There is an opportunity to monetarise the army of robot fans, as real fans can pay to operate a bot for a sections of the sporting event, then handing over to others ready to pay based upon simple supply and demand.

Of course, no one is certain how misbehaving robots, getting abusive, drunk and throwing food will be handled yet. The spectre of the robot hooligan does indeed loom large on the horizon.

Then again, if fanbots are recruited for Formula 1, we may see what would have been an empty grandstand filled with an army of mechanised fans holding up different messages from Ecclestone. “Bernie says…”

There was a recent move in Japan to develop technology which could re-create live matches using holographic technology in other locations. It would mean, in theory, that several stadiums full of fans could be watching the same match at once.

The development of the technology was halted when the brown envelopes under the cushions of the FIFA delegates seats, meant that Qatar beat Japan in their bid to host the 2012 Football World Cup.

This persistent debate over the F1 “show” and fans race attendance is absurd, particularly when hundreds of man hours and millions of wasteful words merely result in ideas such as double points, trumpet exhausts and now a weighting handicap system.

F1 is being run by fools because the answers to the problems of falling fan numbers are simple.

Two years ago, fans could attend a race weekend and hire FanVision. This gave the viewer a mobile hand held device which delivered commentary and pictures for all of the on track action.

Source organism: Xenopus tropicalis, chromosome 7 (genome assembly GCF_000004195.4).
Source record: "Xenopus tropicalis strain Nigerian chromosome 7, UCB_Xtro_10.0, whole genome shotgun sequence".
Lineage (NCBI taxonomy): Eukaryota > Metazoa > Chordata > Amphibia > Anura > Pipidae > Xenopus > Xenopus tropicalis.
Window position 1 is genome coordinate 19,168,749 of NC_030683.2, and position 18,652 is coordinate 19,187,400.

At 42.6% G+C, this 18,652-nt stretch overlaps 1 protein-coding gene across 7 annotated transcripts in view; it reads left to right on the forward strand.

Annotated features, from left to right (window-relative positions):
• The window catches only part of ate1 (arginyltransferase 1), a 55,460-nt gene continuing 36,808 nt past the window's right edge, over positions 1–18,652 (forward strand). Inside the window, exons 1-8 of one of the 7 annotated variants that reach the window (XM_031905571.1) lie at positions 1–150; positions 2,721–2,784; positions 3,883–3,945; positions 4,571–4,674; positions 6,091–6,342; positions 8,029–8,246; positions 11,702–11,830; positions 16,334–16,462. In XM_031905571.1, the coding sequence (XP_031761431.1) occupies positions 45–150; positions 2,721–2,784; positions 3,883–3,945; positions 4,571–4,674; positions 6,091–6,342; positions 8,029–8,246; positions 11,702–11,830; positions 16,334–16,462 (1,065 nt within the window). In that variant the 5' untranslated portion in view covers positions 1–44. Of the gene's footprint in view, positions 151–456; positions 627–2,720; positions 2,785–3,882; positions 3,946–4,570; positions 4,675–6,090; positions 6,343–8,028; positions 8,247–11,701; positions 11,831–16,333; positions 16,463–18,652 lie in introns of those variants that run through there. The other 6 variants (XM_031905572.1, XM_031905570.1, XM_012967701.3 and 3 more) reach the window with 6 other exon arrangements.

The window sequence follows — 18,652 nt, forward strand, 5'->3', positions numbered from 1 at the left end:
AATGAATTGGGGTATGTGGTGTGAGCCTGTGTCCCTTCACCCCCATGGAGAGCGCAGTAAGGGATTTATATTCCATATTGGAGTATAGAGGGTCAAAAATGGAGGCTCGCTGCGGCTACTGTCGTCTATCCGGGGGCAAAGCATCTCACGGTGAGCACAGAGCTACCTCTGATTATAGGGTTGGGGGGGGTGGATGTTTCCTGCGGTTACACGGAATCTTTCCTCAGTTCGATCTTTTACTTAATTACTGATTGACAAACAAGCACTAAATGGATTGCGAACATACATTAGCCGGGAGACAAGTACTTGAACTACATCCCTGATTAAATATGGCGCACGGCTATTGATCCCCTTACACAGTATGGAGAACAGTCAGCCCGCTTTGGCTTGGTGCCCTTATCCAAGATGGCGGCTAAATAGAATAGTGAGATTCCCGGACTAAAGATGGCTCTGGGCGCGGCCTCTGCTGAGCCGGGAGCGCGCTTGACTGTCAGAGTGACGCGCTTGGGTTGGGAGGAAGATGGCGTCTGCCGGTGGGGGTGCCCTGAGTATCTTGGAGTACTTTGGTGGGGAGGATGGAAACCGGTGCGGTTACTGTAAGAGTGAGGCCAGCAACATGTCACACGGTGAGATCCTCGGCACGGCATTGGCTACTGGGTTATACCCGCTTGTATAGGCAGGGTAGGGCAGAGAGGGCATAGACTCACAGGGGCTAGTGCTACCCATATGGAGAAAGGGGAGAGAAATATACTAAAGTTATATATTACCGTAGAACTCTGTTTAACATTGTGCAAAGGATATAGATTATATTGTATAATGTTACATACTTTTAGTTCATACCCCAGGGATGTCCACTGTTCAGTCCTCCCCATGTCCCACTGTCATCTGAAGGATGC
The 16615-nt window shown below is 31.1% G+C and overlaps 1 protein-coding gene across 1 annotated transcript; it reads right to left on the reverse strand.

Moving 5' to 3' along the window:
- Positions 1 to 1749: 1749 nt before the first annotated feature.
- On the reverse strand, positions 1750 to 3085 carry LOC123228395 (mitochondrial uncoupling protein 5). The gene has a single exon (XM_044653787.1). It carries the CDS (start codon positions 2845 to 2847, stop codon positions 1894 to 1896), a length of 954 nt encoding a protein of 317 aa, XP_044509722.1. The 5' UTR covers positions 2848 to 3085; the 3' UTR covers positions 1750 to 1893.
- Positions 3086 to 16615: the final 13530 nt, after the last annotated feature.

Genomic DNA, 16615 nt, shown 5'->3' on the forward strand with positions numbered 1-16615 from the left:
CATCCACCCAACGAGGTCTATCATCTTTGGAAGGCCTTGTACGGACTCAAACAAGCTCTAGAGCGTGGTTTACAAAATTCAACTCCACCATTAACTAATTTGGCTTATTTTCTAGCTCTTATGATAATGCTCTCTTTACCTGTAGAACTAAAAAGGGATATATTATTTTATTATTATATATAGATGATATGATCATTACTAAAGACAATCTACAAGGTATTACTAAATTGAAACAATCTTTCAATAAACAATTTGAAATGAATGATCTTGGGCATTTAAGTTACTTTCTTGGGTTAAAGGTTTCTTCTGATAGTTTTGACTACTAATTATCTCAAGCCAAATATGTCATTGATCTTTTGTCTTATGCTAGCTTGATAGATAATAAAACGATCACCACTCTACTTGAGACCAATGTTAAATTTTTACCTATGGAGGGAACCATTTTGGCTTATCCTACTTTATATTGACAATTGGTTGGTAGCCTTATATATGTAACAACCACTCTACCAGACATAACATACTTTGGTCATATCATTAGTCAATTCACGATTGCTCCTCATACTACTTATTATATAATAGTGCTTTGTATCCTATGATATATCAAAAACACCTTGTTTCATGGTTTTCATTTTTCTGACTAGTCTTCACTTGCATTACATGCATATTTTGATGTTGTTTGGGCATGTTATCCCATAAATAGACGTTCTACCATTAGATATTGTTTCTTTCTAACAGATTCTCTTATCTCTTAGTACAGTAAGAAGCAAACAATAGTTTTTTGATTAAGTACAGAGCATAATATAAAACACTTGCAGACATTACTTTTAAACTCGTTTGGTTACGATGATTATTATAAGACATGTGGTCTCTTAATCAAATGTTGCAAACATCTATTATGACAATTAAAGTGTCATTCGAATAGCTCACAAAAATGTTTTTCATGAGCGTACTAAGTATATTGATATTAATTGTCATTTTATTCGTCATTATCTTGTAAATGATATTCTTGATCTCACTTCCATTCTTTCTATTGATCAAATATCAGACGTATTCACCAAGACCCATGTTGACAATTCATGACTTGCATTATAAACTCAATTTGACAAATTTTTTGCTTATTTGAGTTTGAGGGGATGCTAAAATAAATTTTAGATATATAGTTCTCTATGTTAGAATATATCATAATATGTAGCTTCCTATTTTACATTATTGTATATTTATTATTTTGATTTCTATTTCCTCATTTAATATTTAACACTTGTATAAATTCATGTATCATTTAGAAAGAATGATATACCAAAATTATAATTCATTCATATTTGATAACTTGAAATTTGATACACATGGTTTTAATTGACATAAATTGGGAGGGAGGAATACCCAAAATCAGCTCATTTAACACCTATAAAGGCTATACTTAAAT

Ecclestone refused to extend the FanVision contract, believing FOM would be delivering a solution which would create a direct and more profitable revenue stream.

However, Tata communications have not yet delivered the blanket WIFI transmission technology at F1 circuits yet, so the planned mobile device application to replace FanVision has been neutered.


Personlaised Fanbot

Within a short time, every premier league club will be offering this technology to football fans according to BBC Sports business correspondent Matt Cutler.

Hardcore fans will attend F1 racing with or without FanVision or whatever one day will be its replacement. However, FanVision had become very popular with a significant section of race going fans and anecdotal evidence this writer has seen, suggests most of these folk are staying away from F1.

Further, a TJ13 representative speaking to a senior individual from Santander at the British GP was told they had struggled to fill their huge corporate ticket allocation and the biggest complaint from guests the previous year was the loss of FanVision.

Of course the escalating cost of attending an F1 race hits everyone, and this too is preventing F1 fans from enjoying their sport in person.

Yet the single biggest reason F1 is losing ground in TV land, has been the move from free to air TV to subscription based channels.

BSkyB’s recent acquisition of Rupert Murdoch’s pay-TV assets in Italy and Germany, Sky Italia and 57.4% of Sky Deutschland,  created a European powerhouse with c20 million subscribers.